Why sports physicals are important – especially after a COVID-19 diagnosis

With league and school sports beginning to resume after a prolonged COVID-prompted off season, many young athletes are heading back to the field again.

Having a sports physical is an important step before getting back into the game – especially after a having COVID-19 symptoms or a diagnosis.

But what exactly is a sports physical and why are they needed? In this Q & A, Dr. Matthew Kornswiet, a sports medicine pediatrician in the CHOC Primary Care Network, answers these questions and more.

Coaches and parents should continue to follow safe return to sports guidelines from the Centers for Disease Control & Prevention and locally, the California Interscholastic Federation and California Department of Public Health.
Does having COVID-19 affect my child’s ability to play sports safely?

If your child had symptoms of or tested positive for COVID-19 at any point, it is important that they see their provider before returning to sports.

Research shows that sometimes after a COVID-19 infection, a patient has a small risk of developing myocarditis (inflammation of the heart) or multisystem inflammatory syndrome in children, also known as MIS-C, an inflammation of multiple areas of the body.

Even if your child had a sports physical recently, it is important that children have another physical exam after a COVID-19 infection before returning to sports.

In some cases, providers may recommend additional tests for your child’s heart or that they see a cardiologist, or heart doctor, for further evaluation. This is to ensure that children are safe to return to sports.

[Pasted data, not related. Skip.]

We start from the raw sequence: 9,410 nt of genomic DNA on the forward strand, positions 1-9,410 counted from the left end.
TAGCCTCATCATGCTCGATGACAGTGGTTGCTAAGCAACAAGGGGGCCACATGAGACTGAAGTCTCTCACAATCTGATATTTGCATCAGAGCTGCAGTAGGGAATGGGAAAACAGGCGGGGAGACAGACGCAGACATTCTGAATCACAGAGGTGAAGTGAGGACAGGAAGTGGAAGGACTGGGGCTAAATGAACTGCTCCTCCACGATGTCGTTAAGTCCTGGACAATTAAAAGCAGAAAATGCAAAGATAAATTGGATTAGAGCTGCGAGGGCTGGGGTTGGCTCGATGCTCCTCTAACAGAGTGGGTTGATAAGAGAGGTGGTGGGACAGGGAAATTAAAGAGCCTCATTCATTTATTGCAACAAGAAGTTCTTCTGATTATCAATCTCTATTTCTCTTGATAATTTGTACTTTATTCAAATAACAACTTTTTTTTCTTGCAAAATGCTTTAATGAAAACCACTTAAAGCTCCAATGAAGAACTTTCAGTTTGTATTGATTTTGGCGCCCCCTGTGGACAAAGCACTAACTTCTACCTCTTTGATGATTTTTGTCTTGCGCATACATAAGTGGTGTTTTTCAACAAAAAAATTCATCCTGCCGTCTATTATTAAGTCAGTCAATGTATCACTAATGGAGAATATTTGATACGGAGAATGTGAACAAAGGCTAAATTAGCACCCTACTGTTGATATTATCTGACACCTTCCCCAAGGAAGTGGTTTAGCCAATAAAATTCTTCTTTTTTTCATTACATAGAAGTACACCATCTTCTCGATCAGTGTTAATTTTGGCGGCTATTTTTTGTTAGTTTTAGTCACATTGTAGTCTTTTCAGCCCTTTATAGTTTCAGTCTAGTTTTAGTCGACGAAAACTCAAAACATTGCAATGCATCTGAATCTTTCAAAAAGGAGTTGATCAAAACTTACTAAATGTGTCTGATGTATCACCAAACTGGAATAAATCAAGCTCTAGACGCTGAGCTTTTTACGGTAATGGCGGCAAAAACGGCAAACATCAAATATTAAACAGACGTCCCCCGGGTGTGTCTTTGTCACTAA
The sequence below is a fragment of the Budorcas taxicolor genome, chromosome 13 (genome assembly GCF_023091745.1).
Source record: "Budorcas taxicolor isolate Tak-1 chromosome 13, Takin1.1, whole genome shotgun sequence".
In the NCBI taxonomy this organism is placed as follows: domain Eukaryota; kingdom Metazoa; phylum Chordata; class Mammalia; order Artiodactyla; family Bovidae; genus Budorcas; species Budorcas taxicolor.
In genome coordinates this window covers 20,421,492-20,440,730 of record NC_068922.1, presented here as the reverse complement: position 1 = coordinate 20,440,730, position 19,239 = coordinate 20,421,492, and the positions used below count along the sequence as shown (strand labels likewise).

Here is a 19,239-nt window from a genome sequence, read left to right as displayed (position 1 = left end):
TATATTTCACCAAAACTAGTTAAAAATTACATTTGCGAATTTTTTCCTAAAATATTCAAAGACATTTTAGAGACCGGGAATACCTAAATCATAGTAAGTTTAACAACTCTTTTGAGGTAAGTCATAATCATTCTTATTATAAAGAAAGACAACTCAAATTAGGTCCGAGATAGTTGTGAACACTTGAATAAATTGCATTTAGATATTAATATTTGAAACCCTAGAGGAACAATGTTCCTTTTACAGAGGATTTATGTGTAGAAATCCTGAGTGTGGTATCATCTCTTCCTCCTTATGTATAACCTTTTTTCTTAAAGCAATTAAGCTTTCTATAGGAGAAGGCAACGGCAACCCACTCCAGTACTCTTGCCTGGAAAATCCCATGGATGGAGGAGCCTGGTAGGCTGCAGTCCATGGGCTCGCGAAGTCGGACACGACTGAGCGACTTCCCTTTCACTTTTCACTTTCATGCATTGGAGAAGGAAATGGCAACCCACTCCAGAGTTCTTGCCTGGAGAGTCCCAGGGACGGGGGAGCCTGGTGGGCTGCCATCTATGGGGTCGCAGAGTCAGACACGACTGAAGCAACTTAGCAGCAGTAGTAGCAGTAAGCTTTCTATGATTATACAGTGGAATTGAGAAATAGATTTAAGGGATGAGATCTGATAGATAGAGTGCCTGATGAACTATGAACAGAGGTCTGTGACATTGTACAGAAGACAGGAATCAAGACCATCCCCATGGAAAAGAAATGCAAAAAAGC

What is a sports physical and why are they important?

A sports physical helps determine whether it’s safe for a child to participate in a sports or athletics. They can also help uncover and treat health problems that might interfere with participation. The provider may also offer tips to help with training and injury prevention.

What should I expect at a sports physical?

A sports physical is divided into two halves: the medical history and the physical exam.

During the medical history portion, the provider will ask key questions about serious illnesses among family members; current or previous medical conditions, such as asthma, epilepsy or diabetes; past injuries; and more.

During the second half of the visit the provider will perform a physical exam. The physical exam will measure the athlete’s vital signs; check the athlete’s heart and lungs; evaluate strength and flexibility; vision; and more.

The provider will also ask questions about the athlete’s mental health, use of drugs, alcohol or dietary supplements, including steroids or other so-called “performance enhancers” and weight-loss supplements.

What happens after the physical?

When the exam is over, the provider will complete and sign a form indicating fitness to participate in the sport, if all is well. In some cases though, the provider may recommend a follow-up exam, additional tests, or specific treatment for medical problems.

Young athletes shouldn’t worry that additional follow-up care means being benched. A sports physical’s ultimate goal is to ensure athletes are safe while playing sports – not to stop them from playing.

Additional follow-up could be as simple as rechecking blood pressure in a few weeks. A referral to a specialist could ultimately help athletic performance, such as in the case of slight knee pain during running that an orthopedic or sports medicine specialist can demystify and treat.

If my child has a sports physical, do they still need a regular physical or well check?

It’s critical that patients of all ages undergo a regular physical every year, whether or not they also have a sports physical. Depending on when your child had their last physical, it can be done at the same visit as the sports physical.